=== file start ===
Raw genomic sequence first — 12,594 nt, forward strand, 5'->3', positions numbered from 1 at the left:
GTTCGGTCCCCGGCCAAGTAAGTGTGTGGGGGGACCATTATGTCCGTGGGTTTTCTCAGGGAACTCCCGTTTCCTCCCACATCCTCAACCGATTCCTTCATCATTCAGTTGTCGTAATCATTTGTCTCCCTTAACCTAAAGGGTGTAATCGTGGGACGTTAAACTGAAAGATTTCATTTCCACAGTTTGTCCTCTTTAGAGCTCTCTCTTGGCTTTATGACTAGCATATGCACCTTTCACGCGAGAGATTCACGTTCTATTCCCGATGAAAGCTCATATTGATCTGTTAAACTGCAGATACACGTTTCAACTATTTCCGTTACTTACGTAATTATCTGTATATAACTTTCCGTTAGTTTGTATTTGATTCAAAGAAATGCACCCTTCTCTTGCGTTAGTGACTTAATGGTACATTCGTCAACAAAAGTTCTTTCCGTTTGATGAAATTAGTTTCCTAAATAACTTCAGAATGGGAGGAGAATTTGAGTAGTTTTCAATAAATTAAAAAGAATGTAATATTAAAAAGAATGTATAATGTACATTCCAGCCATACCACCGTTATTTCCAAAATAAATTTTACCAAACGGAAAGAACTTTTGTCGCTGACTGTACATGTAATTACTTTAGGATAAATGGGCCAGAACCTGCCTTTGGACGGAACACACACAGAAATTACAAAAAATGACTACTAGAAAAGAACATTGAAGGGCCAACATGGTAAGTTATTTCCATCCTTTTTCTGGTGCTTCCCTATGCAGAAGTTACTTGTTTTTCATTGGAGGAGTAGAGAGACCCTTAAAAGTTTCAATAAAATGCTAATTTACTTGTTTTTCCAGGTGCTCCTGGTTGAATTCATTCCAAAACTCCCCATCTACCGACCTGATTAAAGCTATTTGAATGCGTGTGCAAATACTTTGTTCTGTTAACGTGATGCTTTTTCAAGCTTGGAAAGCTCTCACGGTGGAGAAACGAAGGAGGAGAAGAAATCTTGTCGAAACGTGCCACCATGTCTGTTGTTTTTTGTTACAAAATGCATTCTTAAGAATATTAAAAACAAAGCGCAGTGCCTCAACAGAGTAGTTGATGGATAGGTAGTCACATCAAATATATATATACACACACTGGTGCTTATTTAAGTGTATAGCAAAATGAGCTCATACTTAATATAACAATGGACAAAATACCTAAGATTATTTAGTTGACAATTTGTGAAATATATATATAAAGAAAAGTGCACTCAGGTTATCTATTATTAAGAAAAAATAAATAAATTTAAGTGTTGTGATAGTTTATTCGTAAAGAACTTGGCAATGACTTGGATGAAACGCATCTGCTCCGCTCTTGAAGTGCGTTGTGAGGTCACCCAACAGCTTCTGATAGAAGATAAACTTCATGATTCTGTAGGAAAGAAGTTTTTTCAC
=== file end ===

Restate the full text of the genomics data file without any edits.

Raw genomic sequence first — 12,594 nt, forward strand, 5'->3', positions numbered from 1 at the left:
GTTCGGTCCCCGGCCAAGTAAGTGTGTGGGGGGACCATTATGTCCGTGGGTTTTCTCAGGGAACTCCCGTTTCCTCCCACATCCTCAACCGATTCCTTCATCATTCAGTTGTCGTAATCATTTGTCTCCCTTAACCTAAAGGGTGTAATCGTGGGACGTTAAACTGAAAGATTTCATTTCCACAGTTTGTCCTCTTTAGAGCTCTCTCTTGGCTTTATGACTAGCATATGCACCTTTCACGCGAGAGATTCACGTTCTATTCCCGATGAAAGCTCATATTGATCTGTTAAACTGCAGATACACGTTTCAACTATTTCCGTTACTTACGTAATTATCTGTATATAACTTTCCGTTAGTTTGTATTTGATTCAAAGAAATGCACCCTTCTCTTGCGTTAGTGACTTAATGGTACATTCGTCAACAAAAGTTCTTTCCGTTTGATGAAATTAGTTTCCTAAATAACTTCAGAATGGGAGGAGAATTTGAGTAGTTTTCAATAAATTAAAAAGAATGTAATATTAAAAAGAATGTATAATGTACATTCCAGCCATACCACCGTTATTTCCAAAATAAATTTTACCAAACGGAAAGAACTTTTGTCGCTGACTGTACATGTAATTACTTTAGGATAAATGGGCCAGAACCTGCCTTTGGACGGAACACACACAGAAATTACAAAAAATGACTACTAGAAAAGAACATTGAAGGGCCAACATGGTAAGTTATTTCCATCCTTTTTCTGGTGCTTCCCTATGCAGAAGTTACTTGTTTTTCATTGGAGGAGTAGAGAGACCCTTAAAAGTTTCAATAAAATGCTAATTTACTTGTTTTTCCAGGTGCTCCTGGTTGAATTCATTCCAAAACTCCCCATCTACCGACCTGATTAAAGCTATTTGAATGCGTGTGCAAATACTTTGTTCTGTTAACGTGATGCTTTTTCAAGCTTGGAAAGCTCTCACGGTGGAGAAACGAAGGAGGAGAAGAAATCTTGTCGAAACGTGCCACCATGTCTGTTGTTTTTTGTTACAAAATGCATTCTTAAGAATATTAAAAACAAAGCGCAGTGCCTCAACAGAGTAGTTGATGGATAGGTAGTCACATCAAATATATATATACACACACTGGTGCTTATTTAAGTGTATAGCAAAATGAGCTCATACTTAATATAACAATGGACAAAATACCTAAGATTATTTAGTTGACAATTTGTGAAATATATATATAAAGAAAAGTGCACTCAGGTTATCTATTATTAAGAAAAAATAAATAAATTTAAGTGTTGTGATAGTTTATTCGTAAAGAACTTGGCAATGACTTGGATGAAACGCATCTGCTCCGCTCTTGAAGTGCGTTGTGAGGTCACCCAACAGCTTCTGATAGAAGATAAACTTCATGATTCTGTAGGAAAGAAGTTTTTTCAC